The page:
Over Q4 we have found that despite the political uncertainty, we have a number of landlord and development clients commencing large redevelopment schemes. This focus on landlord/ developer work is as a result of the Monk v Newbigin Supreme Court decision that altered how refurbished/redeveloped buildings are assessed for rates during the period of works.
Should the redevelopment works be sufficiently substantial, a nominal rateable value can be applied to a building for the time that the property is incapable of being occupied for its primary purpose. This decision was made in 2017, and has had enormous implications for our clients. Below are some notable cases that had wide reaching implications in 2018.
UKI (Kingsway) Ltd v Westminster City Council  UKSC 67
The key issues that the Supreme Court had to
- A completion notice was given to a receptionist at a building whom was employed by the building manager, and not the landlord. They were not authorised to accept service by the landlord (UKI).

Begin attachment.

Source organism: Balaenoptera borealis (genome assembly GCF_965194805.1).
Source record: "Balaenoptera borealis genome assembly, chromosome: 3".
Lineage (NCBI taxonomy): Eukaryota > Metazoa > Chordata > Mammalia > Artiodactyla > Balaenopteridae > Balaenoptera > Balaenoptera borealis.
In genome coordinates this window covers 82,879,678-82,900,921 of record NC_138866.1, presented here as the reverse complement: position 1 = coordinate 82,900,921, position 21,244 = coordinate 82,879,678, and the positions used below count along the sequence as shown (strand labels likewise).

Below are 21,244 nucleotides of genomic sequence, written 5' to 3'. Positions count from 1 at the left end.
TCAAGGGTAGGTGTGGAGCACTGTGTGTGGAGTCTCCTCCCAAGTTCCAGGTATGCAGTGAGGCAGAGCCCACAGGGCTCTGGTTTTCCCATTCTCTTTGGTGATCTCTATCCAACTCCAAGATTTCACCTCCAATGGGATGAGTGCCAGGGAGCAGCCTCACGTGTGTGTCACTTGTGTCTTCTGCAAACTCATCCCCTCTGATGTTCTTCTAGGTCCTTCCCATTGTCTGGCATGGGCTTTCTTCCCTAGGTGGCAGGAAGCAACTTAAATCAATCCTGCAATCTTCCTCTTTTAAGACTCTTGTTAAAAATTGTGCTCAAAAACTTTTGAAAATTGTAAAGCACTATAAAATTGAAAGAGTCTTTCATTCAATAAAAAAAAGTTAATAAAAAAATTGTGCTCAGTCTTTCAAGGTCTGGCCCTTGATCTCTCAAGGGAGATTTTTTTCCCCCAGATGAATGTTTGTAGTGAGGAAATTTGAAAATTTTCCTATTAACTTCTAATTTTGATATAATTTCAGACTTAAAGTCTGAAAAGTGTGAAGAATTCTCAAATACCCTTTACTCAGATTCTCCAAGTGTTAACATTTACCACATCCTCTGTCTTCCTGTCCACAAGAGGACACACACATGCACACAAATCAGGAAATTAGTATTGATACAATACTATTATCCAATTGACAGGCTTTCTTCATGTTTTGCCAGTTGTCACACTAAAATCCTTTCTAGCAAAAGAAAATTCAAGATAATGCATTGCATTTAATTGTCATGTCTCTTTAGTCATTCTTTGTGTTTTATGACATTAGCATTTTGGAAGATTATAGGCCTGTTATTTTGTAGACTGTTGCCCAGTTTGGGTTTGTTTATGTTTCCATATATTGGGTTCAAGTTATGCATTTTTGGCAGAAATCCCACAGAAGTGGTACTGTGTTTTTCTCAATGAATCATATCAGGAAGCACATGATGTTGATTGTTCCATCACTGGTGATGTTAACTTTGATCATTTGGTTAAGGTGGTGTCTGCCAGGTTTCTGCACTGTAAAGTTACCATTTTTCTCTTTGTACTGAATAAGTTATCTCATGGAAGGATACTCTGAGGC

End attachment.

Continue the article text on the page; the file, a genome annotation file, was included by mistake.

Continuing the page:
- UKI received the completion notice when it was scanned over by the receptionist – is electronic rather than paper form sufficient?
The Supreme Court decided in favour of Westminster Council and deemed the method of serving the completion notice sufficient as the landlord did in fact receive it.
This could set a worrying precedent as it seems a Completion Notice can now be attached to the building concerned and be deemed as served. This poses the risk of such a notice (which has a limited window of appeal) being missed or lost by the landlord.
Over Q4 we have found that despite the political uncertainty, we have a number of landlord and development clients commencing large redevelopment schemes
The Staircase Tax
Woolway v Mazars was a 2015 Supreme Court decision that was labelled ‘the staircase tax’ by the press. This decision impacted certain businesses that occupied more than one hereditament (separate rateable area) in a shared building – eg. two floors in a multi-let office block. Where businesses in adjoining units had previously had one bill for their occupation following this decision they then had separate bills which could lead to a rise in their rates liability.
As of 1st November 2018 this was reversed by the Rating (Property in Common
Occupation) and Council Tax (Empty Dwellings) Act 2018 whereby two or more hereditaments can be treated as one for the purpose of commercial business rates when they meet certain criteria as to contiguity. This will be a crucial decision for certain occupiers of multiple floors in large office buildings as it will offer the opportunity to reclaim any discounts for size that they previously benefitted from.